Henry Fonda was a top American actor who appeared in film, on stage, and on television. He left a legacy of many classic performances over a long career, most of which are considered to be sterling examples of the "Golden Age of Hollywood." Early years Henry Jaynes Fonda was born in Grand Island, Nebraska, on May 16, 1905, to William Brace Fonda and Herberta Krueger Jaynes. He was the eldest of three children. When Henry was a small child, his family moved to Omaha, where his father opened a printing shop. Henry was a Boy Scout, and liked to write stories; he won a short-story contest when he was 10 years old. Henry graduated from Omaha Central High School in 1923. He entered the University of Minnesota to study journalism, immediately after graduating from high school. Henry had two jobs while attending the university, which may have contributed to his dropping out two years later. He returned to Omaha to look for a job in journalism in 1925. The acting bug Fonda got his first taste of acting when he was offered a chance to audition for a part at the Omaha Community Playhouse. He was cast as Ricky in You and I, despite his inexperience. Fonda thoroughly enjoyed the experience and began to spend all of his spare time at the playhouse, helping with set building and even ushering. In 1928, Fonda moved to New York City to pursue an acting career. That first summer, he worked at the Cape Playhouse in Dennis, Massachusetts, where he was an assistant stage manager and also took several small roles. His first Broadway appearance was a small walk-on role in the 1929 production of The Game of Life and Death. It lasted only six weeks, and several years would pass before Fonda managed to establish himself in New York City. In addition to his summer work with the University Players Guild, Fonda appeared in many productions of the National Junior Theatre in Washington, D.C. When Fonda was in New York, he met and became a roommate with James Stewart; they would be lifelong friends. In 1931, Fonda married fellow actor, Margaret Sullivan; however, the couple divorced just two years later. Fonda got his big break in 1934 when he was cast as the farmer, Dan Harrow, in The Farmer Takes a Wife. The play ran in Washington D.C. first, then moved to New York City, where it received critical acclaim. Stardom In 1935, Fonda was cast in the leading role in the screen adaptation of The Farmer Takes a Wife, reprising the role from his Broadway production. The film was well received by critics, and Fonda began to make epic-type films immediately. The first was The Trail of the Lonesome Pine in 1936, with that he became recognized as a movie star. In the same year, he married his second wife, Frances Seymour Brokaw. They produced two children, Jane and Peter, both of whom became actors. In 1939, Fonda appeared in Young Mr. Lincoln, directed by John Ford. That was the first of many films he would make with Ford. In 1940 he was cast as Tom Joad in The Grapes of Wrath, which resulted in one of Fonda’s best performances and an Academy Award nomination.
After Fonda completed the Immortal Sergeant and The Ox-Bow Incident in 1942, he volunteered for the U.S. Navy as a seaman to serve his country during World War II. Fonda worked in operations and air combat intelligence. He earned a Bronze Star and a presidential citation for his bravery, reaching the rank of lieutenant by the time of his discharge in 1945. Following his tour of duty, Fonda made a short return to film before returning to theater. In 1946 he played the role of Wyatt Earp in My Darling Clementine, and in 1948 he appeared in Fort Apache — his last film appearance for seven years. On stage again In 1948, Fonda appeared on Broadway and starred as in Mister Roberts. The show ran for 1,077 performances — he never missed one. He won a Tony Award and took the show on a national tour. During the Mister Rogers run, Fonda's marriage to Frances ended. He asked her for a divorce; she had been mentally unstable for most of their marriage — and committed suicide in October 1950. A few months later, Fonda married his third wife, Susan Blanchard. He adopted Susan's daughter, Amy, but the couple divorced in 1956. A string of classics Fonda returned to film in 1955, with the production of Mister Rogers, the role he had created on stage. He followed that success with a string of classic films; the first was the epic War and Peace, which co-starred Audrey Hepburn. In 1956, he worked with Alfred Hitchcock in The Wrong Man. In 1957, Fonda produce his first film, 12 Angry Men. He shared Academy Award and Golden Globe nominations with coproducer Reginald Rose, and won the 1958 BAFTA Award for Best Actor. Fonda was married for a fourth time to Countess Afdera Franchetti, on March 10, 1957. They divorced in 1962. Henry married Shirlee Adams in 1965; she would be his fifth and final wife.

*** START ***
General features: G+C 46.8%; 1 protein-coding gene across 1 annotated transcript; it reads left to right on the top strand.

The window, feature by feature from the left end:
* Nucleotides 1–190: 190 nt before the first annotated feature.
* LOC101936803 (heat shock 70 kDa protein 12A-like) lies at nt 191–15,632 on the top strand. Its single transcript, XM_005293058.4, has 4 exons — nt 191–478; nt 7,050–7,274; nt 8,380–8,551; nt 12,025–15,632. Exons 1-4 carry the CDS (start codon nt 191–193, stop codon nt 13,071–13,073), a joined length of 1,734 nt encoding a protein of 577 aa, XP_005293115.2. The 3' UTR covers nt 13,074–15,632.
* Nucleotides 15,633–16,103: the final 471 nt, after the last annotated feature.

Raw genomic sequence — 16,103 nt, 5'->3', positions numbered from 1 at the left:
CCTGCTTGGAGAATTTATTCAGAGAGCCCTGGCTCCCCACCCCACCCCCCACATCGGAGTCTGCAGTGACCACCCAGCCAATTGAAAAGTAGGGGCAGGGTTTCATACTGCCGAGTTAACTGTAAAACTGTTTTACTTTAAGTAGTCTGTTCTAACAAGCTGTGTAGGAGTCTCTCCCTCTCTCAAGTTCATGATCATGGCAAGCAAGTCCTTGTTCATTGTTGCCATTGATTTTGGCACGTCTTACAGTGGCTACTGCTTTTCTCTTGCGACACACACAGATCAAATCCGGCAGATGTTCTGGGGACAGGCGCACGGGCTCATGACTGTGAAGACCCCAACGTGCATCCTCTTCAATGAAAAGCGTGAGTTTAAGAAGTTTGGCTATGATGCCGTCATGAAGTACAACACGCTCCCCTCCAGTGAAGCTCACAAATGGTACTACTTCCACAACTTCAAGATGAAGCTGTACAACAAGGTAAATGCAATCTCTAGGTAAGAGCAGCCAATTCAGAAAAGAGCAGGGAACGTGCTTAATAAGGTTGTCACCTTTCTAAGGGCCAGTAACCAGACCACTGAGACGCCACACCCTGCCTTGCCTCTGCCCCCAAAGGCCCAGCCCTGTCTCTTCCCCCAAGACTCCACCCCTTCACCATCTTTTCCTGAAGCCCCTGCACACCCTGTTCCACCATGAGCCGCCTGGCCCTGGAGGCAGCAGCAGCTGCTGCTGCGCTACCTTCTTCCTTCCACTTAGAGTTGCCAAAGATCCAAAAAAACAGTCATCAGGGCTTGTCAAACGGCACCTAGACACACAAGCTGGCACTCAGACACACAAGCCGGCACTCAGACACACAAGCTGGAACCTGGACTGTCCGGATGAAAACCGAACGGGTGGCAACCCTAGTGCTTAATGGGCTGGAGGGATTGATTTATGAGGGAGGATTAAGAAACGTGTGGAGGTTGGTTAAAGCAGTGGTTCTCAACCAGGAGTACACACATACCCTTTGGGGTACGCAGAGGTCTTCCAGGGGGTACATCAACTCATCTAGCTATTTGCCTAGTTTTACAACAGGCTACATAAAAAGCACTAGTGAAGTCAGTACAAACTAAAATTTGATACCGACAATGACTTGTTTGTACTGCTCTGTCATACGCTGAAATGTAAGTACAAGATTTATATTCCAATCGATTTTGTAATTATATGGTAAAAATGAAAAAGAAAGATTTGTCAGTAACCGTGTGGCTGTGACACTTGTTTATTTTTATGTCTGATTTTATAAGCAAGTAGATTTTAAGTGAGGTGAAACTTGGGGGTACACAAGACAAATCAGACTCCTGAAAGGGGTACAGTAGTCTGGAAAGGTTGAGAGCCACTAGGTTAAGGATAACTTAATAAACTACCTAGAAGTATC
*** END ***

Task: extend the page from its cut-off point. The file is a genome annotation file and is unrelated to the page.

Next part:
In 1959, Fonda was the co-producer and star of the short-lived television series, The Deputy. During the 1960s, he starred in a number of war and western epics, including The Longest Day in 1962, and How the West Was Won, also in 1962. He took on the role of the president of the United States in the film Fail-Safe in 1964. Fonda also took on a lighter side of cinema when he co-starred in Yours, Mine, and Ours in 1968 with Lucille Ball. The versatile actor appeared on Broadway and on a national tour from 1974 to 1975, as Clarence Darrow, for which he was nominated for a Tony. He collapsed one night before a performance, and was forced to have a pacemaker implanted to keep his heart beating regularly. In 1976, Fonda starred in the World War II blockbuster, Midway. Along with many other actors in the Seventies, Henry appeared in a number of disaster movies, including; Rollercoaster in 1977, The Swarm in 1978, Meteor in 1979, in which he played the president again, and in 1979, City on Fire. As his health worsened, Fonda took roles less frequently. In 1979, he was given a special Tony award for his achievements on Broadway. He was also given Lifetime Achievement awards from the Golden Globes and the Motion Picture Academy in 1980 and 1981, respectively. The final role Fonda's last and arguably best film appearance occurred in 1981, with On Golden Pond, which co-starred Katharine Hepburn and his daughter, Jane Fonda. He won his one and only Best Actor Oscar. Henry Fonda died at his Los Angeles home on August 12, 1982, at the age of 77 after suffering from heart failure. His wife Shirlee, and daughter Jane, were at his side when he passed away.